While it is beyond the scope of this blog to do an exhaustive analysis and comparison to explore how challenges raised for RECs in genetic research could inform that of AI in healthcare, the first steps of departure would be an empirical research to explore how REC members have been handling ethical issues raised in genetic research and to revisit existing local (such as the Tri-Council Policy Statement 2 -TCPS2- in Canada) and international research guidelines around genetic research. These might inform new policies and guidelines surrounding research ethics practices in AI in the healthcare context. In that vein, a suggestion can include developing a new chapter on AI research, as a tool to add to the TCPS2 that can guide RECs in assessing studies related to AI.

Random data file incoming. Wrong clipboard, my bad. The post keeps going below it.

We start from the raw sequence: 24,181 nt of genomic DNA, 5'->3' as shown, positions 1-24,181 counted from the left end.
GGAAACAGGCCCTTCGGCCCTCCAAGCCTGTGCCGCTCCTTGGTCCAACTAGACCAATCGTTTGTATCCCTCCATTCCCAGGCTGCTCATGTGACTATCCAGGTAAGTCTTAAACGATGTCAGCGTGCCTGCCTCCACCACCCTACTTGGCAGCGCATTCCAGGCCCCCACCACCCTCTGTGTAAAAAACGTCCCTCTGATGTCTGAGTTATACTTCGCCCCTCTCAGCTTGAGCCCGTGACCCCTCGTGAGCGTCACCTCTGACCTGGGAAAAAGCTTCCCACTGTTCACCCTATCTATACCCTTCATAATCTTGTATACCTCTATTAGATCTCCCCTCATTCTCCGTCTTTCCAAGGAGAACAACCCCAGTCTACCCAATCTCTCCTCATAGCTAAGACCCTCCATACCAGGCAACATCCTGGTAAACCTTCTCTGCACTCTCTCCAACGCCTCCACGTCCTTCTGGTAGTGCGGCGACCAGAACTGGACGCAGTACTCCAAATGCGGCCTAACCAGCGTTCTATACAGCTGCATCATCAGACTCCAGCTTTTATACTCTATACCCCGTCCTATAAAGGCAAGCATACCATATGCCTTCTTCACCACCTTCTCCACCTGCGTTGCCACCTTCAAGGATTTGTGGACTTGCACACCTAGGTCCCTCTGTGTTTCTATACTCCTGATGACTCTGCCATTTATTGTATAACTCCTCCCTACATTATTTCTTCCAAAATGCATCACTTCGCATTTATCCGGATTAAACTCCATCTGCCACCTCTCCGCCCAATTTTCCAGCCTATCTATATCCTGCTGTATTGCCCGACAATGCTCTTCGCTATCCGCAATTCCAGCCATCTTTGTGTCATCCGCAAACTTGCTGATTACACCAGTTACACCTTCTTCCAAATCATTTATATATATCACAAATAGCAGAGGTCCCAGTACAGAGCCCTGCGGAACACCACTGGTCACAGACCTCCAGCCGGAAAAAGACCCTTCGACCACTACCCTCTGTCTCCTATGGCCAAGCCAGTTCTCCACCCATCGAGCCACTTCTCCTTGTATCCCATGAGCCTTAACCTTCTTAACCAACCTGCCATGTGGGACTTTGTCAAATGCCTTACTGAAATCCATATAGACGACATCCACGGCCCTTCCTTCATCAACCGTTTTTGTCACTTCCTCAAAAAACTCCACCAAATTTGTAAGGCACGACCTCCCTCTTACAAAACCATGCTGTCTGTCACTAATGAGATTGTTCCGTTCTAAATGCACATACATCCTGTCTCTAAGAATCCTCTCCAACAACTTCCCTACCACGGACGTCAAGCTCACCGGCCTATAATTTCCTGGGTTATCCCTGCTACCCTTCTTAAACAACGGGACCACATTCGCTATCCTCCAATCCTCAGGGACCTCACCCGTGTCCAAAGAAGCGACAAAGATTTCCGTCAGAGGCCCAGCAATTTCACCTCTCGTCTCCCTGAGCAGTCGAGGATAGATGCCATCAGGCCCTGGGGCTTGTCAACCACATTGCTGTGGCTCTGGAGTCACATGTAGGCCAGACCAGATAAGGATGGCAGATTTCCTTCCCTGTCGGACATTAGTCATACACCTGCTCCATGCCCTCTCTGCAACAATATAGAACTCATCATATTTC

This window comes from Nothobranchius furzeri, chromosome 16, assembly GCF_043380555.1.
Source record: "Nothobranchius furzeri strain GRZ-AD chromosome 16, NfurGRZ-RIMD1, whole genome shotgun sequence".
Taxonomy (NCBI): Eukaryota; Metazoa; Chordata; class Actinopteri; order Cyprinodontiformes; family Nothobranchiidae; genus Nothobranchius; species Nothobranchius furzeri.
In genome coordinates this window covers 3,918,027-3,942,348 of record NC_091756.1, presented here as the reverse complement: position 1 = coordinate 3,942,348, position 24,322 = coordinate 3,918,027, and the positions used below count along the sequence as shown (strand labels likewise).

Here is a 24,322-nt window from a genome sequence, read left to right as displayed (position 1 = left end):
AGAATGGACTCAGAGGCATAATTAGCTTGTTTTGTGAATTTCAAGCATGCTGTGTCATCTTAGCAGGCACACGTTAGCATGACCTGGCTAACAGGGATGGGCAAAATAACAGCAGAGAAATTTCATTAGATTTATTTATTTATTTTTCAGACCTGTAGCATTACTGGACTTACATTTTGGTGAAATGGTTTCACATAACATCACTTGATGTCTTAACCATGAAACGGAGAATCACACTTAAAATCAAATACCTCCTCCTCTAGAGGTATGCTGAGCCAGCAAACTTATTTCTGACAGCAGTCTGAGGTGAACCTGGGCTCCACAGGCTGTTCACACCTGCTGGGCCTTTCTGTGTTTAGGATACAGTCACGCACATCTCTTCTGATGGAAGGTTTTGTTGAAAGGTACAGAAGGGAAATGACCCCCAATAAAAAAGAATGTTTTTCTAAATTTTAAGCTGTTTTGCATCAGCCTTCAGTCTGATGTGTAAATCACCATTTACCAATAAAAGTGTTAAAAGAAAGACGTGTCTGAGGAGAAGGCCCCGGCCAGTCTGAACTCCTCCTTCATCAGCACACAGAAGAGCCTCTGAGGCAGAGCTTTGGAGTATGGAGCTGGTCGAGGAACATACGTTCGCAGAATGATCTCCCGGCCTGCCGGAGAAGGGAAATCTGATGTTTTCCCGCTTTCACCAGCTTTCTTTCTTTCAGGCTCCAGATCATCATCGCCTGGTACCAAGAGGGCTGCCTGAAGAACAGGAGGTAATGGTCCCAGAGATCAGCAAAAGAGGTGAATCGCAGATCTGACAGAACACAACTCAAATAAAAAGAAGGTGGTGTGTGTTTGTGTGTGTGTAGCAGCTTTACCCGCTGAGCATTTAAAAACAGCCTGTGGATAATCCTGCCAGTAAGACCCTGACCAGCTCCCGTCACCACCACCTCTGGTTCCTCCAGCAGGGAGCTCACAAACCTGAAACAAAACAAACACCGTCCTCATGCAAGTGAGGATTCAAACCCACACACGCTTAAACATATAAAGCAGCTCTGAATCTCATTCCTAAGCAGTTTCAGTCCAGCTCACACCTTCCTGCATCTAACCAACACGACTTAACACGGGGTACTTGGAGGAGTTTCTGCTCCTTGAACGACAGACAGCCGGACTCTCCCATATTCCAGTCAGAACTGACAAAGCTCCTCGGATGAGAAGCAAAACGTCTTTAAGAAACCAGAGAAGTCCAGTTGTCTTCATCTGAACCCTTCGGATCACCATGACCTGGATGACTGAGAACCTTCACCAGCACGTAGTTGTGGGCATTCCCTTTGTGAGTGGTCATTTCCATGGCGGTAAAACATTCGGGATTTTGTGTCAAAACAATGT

AI is becoming ubiquitous in healthcare. Building on lessons and experiences learned from existing fields of research that raise similar health ethics issues to the development and integration of new AI tools, it will be crucial to consider the key role of diverse stakeholders including RECs. It is imperative that REC members be equipped with the skills and knowledge to assess and apply an appropriate ethical scrutiny to research protocols involving AI in healthcare, to better evaluate the types of harms that could be caused by AI research, for their own research practice and for research participants.
Hazar Haidar is an Assistant Professor at the Ethics programs of the Université du Québec à Rimouski (UQAR). Her research interests focus, among other fields, on reproductive ethics, ethics and genetics and AI in healthcare.